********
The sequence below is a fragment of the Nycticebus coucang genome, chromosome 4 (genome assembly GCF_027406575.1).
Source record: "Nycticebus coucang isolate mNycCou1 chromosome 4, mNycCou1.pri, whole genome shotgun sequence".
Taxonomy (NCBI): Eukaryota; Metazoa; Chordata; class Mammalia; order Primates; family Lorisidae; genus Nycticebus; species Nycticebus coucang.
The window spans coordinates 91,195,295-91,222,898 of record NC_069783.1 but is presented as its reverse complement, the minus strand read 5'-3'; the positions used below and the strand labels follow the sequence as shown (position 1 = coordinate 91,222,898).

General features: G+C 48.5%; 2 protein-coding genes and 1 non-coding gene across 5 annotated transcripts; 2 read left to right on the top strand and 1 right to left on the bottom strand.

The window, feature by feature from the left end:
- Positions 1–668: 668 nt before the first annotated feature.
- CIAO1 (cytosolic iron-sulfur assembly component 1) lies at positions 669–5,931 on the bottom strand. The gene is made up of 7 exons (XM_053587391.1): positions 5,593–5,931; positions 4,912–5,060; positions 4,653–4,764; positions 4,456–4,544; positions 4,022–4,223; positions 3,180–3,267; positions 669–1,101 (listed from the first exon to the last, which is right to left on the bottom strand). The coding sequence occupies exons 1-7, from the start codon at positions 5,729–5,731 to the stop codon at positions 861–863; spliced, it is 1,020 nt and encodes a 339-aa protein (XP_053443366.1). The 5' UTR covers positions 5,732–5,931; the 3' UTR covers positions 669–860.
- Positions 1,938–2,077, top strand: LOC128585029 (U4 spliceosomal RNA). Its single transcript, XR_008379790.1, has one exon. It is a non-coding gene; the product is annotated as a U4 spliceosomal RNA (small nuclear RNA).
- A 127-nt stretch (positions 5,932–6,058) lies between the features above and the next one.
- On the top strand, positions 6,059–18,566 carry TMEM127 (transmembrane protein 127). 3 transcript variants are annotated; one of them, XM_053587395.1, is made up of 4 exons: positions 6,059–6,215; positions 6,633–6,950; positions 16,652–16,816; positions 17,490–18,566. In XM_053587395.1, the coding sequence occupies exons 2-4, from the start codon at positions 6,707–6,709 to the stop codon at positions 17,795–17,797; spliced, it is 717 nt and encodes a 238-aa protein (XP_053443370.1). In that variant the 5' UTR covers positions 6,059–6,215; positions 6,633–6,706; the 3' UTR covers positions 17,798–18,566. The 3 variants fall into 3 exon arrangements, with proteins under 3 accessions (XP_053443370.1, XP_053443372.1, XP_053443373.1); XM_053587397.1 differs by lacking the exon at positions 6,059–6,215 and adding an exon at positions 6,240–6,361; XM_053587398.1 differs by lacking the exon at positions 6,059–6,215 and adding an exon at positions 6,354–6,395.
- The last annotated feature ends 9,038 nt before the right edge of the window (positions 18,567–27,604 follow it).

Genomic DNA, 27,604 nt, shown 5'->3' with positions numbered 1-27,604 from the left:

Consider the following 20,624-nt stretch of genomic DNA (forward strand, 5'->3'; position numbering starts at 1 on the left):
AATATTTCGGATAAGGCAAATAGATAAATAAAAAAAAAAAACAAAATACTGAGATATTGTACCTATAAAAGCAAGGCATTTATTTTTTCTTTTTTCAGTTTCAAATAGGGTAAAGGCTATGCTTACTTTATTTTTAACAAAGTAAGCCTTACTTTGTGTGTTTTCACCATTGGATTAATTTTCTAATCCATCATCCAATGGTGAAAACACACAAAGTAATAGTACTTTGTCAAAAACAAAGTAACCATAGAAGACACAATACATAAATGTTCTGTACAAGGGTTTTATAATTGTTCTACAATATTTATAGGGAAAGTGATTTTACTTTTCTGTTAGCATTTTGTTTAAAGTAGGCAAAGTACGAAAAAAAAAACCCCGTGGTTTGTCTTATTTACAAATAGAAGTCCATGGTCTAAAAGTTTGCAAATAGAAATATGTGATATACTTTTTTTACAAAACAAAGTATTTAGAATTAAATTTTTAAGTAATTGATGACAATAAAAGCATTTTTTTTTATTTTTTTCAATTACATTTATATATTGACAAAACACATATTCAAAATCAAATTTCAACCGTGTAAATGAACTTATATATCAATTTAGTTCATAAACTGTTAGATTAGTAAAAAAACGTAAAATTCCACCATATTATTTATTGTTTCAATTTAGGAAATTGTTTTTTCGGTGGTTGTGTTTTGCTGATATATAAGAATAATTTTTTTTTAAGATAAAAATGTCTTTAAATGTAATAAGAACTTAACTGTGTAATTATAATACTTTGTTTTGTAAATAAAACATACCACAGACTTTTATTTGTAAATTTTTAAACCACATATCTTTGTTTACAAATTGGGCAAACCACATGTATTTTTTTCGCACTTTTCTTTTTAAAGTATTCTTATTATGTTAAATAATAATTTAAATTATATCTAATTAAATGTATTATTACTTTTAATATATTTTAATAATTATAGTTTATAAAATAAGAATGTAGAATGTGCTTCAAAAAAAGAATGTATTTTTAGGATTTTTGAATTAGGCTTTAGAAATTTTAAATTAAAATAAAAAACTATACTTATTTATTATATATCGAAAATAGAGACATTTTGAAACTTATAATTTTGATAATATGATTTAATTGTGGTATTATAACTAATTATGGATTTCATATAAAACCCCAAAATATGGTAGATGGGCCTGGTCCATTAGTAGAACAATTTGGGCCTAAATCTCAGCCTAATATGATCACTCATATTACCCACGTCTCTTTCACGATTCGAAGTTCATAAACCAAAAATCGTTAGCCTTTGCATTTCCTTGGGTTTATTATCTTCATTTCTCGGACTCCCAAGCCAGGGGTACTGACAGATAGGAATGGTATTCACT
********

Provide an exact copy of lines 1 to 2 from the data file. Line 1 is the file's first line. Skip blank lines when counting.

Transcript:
The sequence below is a fragment of the Nycticebus coucang genome, chromosome 4 (genome assembly GCF_027406575.1).
Source record: "Nycticebus coucang isolate mNycCou1 chromosome 4, mNycCou1.pri, whole genome shotgun sequence".